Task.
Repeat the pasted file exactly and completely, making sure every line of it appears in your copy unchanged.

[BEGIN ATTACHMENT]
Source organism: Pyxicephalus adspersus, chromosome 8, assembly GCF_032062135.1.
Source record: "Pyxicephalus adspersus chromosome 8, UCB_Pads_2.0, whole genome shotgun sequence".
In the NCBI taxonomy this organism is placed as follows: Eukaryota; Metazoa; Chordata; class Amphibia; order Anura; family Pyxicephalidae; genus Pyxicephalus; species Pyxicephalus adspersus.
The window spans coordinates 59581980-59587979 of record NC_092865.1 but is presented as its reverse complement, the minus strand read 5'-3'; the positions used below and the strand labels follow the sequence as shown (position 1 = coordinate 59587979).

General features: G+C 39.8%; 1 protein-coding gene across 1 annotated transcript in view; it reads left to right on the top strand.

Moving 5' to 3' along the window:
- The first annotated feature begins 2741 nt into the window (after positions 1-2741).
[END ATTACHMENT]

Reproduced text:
Source organism: Pyxicephalus adspersus, chromosome 8, assembly GCF_032062135.1.
Source record: "Pyxicephalus adspersus chromosome 8, UCB_Pads_2.0, whole genome shotgun sequence".
In the NCBI taxonomy this organism is placed as follows: Eukaryota; Metazoa; Chordata; class Amphibia; order Anura; family Pyxicephalidae; genus Pyxicephalus; species Pyxicephalus adspersus.
The window spans coordinates 59581980-59587979 of record NC_092865.1 but is presented as its reverse complement, the minus strand read 5'-3'; the positions used below and the strand labels follow the sequence as shown (position 1 = coordinate 59587979).

General features: G+C 39.8%; 1 protein-coding gene across 1 annotated transcript in view; it reads left to right on the top strand.

Moving 5' to 3' along the window:
- The first annotated feature begins 2741 nt into the window (after positions 1-2741).